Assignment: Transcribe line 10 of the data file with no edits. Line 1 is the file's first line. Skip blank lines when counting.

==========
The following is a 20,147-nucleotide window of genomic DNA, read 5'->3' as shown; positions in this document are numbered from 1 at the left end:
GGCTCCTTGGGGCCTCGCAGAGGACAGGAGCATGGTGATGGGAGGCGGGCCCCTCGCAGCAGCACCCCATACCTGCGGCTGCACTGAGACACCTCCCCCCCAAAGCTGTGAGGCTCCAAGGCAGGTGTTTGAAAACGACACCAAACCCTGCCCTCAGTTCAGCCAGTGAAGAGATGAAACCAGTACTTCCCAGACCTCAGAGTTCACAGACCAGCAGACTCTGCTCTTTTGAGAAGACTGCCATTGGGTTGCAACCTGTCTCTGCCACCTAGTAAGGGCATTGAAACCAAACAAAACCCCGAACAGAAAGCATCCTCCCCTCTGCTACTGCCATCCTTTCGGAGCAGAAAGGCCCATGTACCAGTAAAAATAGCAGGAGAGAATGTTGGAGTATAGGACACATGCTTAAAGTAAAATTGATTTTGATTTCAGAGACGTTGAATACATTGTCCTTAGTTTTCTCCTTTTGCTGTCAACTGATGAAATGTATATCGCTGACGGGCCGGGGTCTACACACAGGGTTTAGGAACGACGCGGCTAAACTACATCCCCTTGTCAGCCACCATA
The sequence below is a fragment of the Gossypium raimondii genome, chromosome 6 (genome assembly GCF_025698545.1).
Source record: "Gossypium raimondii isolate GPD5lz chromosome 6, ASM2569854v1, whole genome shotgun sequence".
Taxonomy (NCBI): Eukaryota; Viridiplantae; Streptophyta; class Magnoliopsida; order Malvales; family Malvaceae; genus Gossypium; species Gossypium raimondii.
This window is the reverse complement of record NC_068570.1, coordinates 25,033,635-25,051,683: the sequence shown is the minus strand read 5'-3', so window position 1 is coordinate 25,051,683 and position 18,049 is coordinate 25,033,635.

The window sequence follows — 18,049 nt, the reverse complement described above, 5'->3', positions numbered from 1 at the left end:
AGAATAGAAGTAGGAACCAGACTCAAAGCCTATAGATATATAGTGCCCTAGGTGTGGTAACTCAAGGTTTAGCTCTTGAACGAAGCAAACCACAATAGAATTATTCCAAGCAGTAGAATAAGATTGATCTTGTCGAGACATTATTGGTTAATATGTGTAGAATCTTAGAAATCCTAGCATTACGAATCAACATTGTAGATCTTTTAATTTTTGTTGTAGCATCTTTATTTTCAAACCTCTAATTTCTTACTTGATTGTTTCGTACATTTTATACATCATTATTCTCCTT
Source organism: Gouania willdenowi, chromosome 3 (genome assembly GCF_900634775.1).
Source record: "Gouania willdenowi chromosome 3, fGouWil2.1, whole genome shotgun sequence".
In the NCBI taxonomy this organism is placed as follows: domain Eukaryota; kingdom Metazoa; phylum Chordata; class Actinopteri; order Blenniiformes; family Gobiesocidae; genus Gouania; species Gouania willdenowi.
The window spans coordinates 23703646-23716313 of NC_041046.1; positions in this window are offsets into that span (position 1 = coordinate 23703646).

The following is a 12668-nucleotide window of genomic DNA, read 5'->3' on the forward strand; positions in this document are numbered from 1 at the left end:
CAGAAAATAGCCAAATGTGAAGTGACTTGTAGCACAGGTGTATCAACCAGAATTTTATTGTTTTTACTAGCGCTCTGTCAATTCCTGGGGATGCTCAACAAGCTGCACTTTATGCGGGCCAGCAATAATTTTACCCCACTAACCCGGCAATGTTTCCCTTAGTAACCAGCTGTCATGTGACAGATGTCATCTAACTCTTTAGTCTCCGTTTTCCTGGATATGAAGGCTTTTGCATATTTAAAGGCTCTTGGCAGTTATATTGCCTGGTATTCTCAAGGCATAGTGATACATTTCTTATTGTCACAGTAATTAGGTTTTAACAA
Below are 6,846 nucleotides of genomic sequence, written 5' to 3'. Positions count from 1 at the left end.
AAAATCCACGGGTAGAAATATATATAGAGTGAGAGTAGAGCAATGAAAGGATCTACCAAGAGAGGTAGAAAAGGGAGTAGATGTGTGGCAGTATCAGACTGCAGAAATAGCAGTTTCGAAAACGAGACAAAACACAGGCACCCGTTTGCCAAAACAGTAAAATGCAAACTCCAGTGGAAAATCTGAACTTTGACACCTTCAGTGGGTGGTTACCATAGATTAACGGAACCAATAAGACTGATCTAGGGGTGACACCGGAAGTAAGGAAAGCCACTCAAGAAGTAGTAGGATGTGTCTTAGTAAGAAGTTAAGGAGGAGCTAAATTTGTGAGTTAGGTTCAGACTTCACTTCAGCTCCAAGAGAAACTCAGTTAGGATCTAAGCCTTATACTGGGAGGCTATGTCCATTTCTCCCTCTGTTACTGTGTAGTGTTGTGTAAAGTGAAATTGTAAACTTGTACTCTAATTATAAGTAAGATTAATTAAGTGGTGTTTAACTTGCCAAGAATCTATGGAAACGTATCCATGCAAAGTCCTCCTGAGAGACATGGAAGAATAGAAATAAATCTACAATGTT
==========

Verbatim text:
Source record: "Gouania willdenowi chromosome 3, fGouWil2.1, whole genome shotgun sequence".